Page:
Urewera National Park
The Urewera National Park headquarters and visitor center at Aniwaniwa and ranger stations at Taneatua and Murupara give advice about walks in the national park, much of which is difficult to access, and information about the location of mountain huts. Walkers undertaking long hikes and requiring accommodation in the huts must inform the park authorities.The first section of the park was established in 1954 and there have been further extensions since then. It is now New Zealand's third-largest national park. It lies in the Urewera Ranges, the densely wooded hills that are still regarded as the most remote and inhospitable part of the North Island. The endless dark forests, never cleared by settlers, prevent the soil from being washed away by erosion and reduce the rate at which water drains away.The principal means of access to the National Park is Highway 38, which cuts through it from northwest (Rotorua) to southeast (Wairoa, Hawke's Bay). The best approach from the north is from Whakatane (Bay of Plenty) along the Whakatane River.Highway 38, the only route through the park from Rotorua via Murupapa and through the Urewera Ranges to Wairoa, was completed only in 1930. 220km long, it is poorly asphalted, if at all, and is very hilly, with numerous bends.
Address: 63 Carnarvon Street, New Zealand
In the center of the Urewera National Park is Lake Waikaremoana (alt. 614m), which is 55km long and over 250m deep. It is believed to have formed some 2000 years ago when a landslide dammed the Waikaretaheke River. There is a hydroelectric station at the south end of the lake where the river flows out. This quiet lake attracts tourists who prefer a peaceful holiday. A walk round the lake takes between 3 and 5 days; overnight accommodation is available in mountain huts. Fishing is permitted at certain points.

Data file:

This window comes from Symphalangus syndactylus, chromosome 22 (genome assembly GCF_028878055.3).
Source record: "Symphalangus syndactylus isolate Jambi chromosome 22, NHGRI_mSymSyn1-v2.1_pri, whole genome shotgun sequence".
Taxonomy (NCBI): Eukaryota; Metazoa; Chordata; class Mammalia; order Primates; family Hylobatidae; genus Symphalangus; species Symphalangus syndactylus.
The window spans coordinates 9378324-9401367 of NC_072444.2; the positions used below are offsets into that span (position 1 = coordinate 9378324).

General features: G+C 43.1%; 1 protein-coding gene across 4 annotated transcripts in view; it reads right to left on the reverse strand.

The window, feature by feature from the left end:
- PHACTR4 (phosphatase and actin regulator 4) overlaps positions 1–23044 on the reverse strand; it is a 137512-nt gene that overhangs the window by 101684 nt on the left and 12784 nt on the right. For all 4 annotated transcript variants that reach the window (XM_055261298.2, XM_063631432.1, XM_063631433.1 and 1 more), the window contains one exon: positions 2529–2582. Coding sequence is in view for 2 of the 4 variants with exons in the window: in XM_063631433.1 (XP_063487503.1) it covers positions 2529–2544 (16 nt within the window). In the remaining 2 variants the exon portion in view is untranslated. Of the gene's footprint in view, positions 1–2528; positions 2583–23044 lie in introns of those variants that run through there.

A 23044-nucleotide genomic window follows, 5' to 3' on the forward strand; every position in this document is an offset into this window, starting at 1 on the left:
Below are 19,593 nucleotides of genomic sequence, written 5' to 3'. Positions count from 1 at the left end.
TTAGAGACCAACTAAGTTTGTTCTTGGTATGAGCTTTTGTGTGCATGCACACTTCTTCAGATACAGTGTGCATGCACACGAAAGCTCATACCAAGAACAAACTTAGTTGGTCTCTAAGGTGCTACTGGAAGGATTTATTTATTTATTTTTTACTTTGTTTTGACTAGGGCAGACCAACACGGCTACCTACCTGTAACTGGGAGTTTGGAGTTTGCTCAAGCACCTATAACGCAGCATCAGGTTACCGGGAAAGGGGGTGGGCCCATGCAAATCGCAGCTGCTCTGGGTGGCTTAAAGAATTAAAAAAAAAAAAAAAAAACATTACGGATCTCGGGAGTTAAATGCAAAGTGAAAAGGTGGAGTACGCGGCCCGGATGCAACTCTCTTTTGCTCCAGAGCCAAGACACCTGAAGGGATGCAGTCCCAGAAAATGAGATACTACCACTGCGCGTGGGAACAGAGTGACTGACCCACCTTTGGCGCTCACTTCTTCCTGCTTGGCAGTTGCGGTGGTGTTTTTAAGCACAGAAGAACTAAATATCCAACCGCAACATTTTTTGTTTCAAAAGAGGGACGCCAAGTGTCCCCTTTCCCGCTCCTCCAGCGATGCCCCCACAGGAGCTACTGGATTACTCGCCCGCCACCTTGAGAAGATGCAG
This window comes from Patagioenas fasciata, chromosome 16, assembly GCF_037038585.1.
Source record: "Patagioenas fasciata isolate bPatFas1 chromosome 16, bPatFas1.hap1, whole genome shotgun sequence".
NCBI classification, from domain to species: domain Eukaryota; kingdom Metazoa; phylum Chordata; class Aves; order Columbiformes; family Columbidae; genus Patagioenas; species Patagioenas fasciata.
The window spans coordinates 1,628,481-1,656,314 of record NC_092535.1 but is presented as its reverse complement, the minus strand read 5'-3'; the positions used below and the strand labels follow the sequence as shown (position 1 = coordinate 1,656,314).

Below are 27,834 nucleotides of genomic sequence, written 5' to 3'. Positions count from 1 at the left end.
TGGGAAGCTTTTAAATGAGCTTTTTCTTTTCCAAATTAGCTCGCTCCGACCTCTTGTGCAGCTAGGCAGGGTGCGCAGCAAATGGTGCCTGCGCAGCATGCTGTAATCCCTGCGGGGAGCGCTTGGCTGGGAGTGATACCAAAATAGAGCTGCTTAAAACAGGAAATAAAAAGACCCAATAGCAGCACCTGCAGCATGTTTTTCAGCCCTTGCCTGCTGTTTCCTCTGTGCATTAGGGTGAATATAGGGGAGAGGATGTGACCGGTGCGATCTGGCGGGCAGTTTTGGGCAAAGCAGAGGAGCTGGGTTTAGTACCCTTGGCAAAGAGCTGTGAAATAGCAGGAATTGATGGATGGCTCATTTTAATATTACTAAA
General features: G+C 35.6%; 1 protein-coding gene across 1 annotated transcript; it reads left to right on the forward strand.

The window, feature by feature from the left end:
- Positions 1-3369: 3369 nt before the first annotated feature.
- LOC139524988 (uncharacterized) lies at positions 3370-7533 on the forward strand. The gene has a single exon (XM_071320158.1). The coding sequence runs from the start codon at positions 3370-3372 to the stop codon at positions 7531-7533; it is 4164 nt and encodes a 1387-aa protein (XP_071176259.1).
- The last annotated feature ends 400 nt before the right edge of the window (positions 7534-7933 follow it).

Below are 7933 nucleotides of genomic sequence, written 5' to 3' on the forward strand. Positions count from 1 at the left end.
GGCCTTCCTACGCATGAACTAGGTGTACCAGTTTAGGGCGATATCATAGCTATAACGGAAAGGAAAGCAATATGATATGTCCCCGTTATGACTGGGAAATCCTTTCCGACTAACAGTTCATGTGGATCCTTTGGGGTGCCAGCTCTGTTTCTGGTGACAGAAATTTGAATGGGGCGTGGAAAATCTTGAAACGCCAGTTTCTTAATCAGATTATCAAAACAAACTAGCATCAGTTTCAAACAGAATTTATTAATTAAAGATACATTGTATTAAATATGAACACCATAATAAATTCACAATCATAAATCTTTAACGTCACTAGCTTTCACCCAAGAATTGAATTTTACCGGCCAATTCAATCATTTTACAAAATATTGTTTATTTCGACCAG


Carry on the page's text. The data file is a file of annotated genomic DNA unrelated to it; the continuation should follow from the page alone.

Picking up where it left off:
The visitor center is the starting point of Hinerau's Track, a beautiful trail through the park's striking landscape, with the chance of seeing many rare birds.Other attractive walks lead to the Bridal Veil and Aniwaniwa Falls and to the little Lake Waikareiti, higher up in the hills.
Ruatahuna, New Zealand
The scattered Maori settlement of Ruatahuna, on the western slopes of the Huiarau Range and the upper course of the Whakatane River, can be reached by way of Highway 38. From here it is worth making a detour (4km) to Mataatua to see (after politely asking permission) a very fine Maori meeting house with impressive carving.
Maungapohatu, New Zealand
The lonely settlement of Maungapohatu, where the self-styled prophet Rua Kenana gathered his flock, lies 20km north of Ruatahuna, below Mount Maungapohatu (1366m), which is almost always shrouded in clouds and mist. It was formerly a sacred burial place for tribal chiefs. Nothing remains of Rua Kenana's circular temple that stood above the present meeting house.